Reinforcement of EPR
Within the new general introductory provisions to the part of the Environmental Code governing the EPR, the Anti-Wastage & Circular Economy Law lays down several important principles:
- The manufacture, holding, sale or provision of wastegenerating products may be regulated or even prohibited in order to facilitate the management of the waste generated;
- In order to achieve recycling targets, the placing on the market of certain categories of products and materials may be subject to compliance with a minimum rate of incorporation of recycled material;
- Producers, importers or exporters must prove that the waste generated by their products is capable of being managed under the conditions laid down by the Environmental Code. By 1 January 2030 at the latest, they will have to prove that this waste is likely to enter a recycling scheme.
The Anti-Wastage & Circular Economy Law also changes the notion of producer to cover "any natural or legal person who develops, manufactures, handles, processes, sells or imports waste-generating products or the elements and materials used to manufacture them" (Article L. 541-10). This producer must register with a unique identifier from 1 January 2022 (Article L. 541-10-13).
In addition, the eco-contribution will be adjusted, by a system of bonuses and penalties, based on environmental performance criteria, including the incorporation of recycled material, durability, repairability, possibilities for reuse or further use or the absence of ecotoxicity (Article L. 541-10-3 of the Environmental Code).
New EPR schemes
The EPR principle, enshrined in Article L. 541-10 of the Environmental Code, is extended to integrate new schemes (furniture items, textile products, toys, sports and leisure items, DIY and gardening items, cars, chewing gums, etc.).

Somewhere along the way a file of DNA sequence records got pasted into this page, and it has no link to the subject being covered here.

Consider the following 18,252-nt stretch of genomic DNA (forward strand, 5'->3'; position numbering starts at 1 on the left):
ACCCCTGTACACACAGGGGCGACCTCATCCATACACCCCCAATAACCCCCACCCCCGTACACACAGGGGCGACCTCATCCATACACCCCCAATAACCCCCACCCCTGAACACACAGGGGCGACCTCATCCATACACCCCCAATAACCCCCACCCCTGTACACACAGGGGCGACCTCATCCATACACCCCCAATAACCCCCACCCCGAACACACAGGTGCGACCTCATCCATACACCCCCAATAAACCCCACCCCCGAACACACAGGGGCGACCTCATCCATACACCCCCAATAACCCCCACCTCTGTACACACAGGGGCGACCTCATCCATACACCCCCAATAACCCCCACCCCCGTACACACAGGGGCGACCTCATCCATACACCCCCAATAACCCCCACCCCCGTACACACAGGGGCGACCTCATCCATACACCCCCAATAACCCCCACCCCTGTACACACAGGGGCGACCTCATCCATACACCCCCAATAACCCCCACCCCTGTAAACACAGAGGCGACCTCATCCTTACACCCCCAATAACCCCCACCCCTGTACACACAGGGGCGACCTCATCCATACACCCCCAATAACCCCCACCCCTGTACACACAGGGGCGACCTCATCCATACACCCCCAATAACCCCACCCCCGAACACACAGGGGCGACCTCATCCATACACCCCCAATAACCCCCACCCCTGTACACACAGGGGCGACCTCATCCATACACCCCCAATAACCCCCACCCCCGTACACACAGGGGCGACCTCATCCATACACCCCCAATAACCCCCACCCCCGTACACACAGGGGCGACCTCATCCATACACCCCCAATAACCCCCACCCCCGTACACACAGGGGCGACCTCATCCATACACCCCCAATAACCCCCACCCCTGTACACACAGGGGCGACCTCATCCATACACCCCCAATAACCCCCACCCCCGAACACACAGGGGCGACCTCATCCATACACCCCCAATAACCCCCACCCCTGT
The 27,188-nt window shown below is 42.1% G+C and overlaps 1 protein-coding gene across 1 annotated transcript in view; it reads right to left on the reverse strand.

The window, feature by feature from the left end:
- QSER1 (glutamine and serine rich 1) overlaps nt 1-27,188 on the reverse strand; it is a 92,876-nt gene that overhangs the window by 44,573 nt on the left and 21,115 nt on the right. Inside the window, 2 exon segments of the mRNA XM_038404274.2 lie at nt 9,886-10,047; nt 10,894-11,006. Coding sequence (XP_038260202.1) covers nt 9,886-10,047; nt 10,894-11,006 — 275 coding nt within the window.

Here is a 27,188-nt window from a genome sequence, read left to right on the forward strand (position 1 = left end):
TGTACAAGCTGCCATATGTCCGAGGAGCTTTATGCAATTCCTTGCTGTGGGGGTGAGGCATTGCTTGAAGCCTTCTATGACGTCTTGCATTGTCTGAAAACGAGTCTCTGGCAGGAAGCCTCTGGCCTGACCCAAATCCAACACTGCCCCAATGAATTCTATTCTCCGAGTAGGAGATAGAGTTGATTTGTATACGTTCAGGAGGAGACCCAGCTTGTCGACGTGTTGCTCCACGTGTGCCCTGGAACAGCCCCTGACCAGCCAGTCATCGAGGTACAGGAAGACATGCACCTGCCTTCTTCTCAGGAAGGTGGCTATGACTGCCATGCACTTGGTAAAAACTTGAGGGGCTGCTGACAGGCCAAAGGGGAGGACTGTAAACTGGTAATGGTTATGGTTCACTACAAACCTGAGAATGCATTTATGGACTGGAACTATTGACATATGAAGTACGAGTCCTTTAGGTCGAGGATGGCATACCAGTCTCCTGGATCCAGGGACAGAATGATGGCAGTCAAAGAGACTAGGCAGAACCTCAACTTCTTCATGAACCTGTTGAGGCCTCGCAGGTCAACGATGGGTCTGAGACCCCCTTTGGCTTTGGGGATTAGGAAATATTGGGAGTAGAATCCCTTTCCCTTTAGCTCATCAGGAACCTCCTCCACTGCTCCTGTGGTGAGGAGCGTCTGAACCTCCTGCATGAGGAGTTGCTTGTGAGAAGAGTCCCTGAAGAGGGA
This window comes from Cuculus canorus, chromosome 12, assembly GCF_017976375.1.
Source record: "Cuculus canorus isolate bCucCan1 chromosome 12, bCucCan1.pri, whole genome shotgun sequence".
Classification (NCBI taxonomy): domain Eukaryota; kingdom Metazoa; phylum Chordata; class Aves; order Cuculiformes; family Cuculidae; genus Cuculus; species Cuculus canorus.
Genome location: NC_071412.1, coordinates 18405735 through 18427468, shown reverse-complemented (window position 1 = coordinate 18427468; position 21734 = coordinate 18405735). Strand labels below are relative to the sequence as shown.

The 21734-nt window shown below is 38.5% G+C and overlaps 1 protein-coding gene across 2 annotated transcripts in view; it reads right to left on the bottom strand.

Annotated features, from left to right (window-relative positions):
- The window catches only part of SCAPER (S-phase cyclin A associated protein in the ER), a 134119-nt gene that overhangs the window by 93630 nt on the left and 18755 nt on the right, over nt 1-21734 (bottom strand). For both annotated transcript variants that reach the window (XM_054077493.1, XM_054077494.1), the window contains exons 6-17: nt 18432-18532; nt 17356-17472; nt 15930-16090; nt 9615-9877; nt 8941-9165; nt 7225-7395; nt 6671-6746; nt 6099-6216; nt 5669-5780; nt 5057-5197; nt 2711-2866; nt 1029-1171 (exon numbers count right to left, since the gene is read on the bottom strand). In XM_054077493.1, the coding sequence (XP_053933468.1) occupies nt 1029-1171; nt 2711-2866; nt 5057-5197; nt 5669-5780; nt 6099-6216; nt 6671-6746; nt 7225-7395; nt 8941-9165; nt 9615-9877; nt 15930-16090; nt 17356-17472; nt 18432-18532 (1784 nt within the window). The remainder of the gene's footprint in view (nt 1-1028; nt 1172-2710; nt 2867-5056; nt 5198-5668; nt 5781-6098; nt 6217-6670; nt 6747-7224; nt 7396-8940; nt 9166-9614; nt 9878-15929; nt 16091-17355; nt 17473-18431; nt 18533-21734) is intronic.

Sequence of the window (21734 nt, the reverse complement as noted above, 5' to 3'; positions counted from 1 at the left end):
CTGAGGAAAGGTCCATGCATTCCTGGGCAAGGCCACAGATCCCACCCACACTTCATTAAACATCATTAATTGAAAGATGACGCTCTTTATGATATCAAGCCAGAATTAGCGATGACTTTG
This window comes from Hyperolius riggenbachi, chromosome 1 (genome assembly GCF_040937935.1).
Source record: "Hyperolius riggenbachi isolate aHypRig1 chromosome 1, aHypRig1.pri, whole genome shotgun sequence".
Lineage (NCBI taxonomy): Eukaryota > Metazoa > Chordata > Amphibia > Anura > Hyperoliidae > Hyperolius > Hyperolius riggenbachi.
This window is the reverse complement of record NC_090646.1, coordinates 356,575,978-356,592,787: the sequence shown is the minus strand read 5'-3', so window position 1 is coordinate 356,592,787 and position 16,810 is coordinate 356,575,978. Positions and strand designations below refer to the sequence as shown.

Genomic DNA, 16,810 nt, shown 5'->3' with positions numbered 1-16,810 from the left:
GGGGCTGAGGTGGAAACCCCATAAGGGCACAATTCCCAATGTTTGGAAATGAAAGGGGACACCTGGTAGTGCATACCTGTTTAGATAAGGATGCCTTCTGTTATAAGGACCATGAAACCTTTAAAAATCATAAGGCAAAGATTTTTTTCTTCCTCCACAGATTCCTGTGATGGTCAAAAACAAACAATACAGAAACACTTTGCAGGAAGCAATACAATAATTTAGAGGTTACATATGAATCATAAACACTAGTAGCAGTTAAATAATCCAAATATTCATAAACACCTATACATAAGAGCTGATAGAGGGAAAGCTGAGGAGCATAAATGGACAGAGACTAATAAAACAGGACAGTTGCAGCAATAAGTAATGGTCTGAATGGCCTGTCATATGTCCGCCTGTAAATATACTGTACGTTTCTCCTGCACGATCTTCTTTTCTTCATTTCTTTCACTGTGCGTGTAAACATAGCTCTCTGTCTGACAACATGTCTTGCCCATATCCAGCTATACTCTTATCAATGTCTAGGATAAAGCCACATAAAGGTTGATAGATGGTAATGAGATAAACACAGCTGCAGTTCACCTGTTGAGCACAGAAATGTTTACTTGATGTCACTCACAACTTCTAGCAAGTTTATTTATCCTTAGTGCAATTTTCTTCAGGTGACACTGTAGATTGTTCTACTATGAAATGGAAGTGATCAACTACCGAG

Producers, importers and distributors in the concerned sectors will therefore soon be required to either provide themselves or contribute financially via an eco-contribution to the management of the waste generated by their products by joining an eco-organisation ("play or pay" principle). As before, producers will fulfil their obligations by collectively setting up eco-organisations to which they transfer their obligation in return for an eco-contribution or by setting up an approved individual collection or processing system, which may include a return bonus (or deposit) if applicable.
The effective establishment of those schemes presupposes that the products specifically concerned by these eco-contributions are defined after consultation with producers and after private eco-organisations are created for each sector. Decrees and specifications will define the conditions of these eco-contribution schemes (person in charge, products concerned, amount of eco-contributions, etc.).
The entry into force of these systems is therefore expected from 1 January 2022 for most new sectors.
Producers of EPR schemes are now required to develop and implement, possibly via the eco-organisation, a five-year prevention and eco-design plan with the objective of reducing the use of non-renewable resources, increasing the use of recycled materials and increasing the recyclability of their products in processing facilities (Article L. 541-10-12 of the Environmental Code).
Obligation to take back free of charge by distributors
In order to improve the collection of these products, the Anti-Wastage & Circular Economy Law provides that distributors of products under an EPR scheme may be obliged to take back used products, of which the end user is disposing, free of charge and without any obligation to purchase within the limit of the quantity and type of product sold or products it is replacing.
Market places and platforms are required to provide or contribute to the prevention and management of waste from distance sales or delivery on behalf of a third party of products falling within the scope of an EPR scheme, unless they prove that the third party has already fulfilled these obligations.
Anti-Wastage and Circular Economy Law
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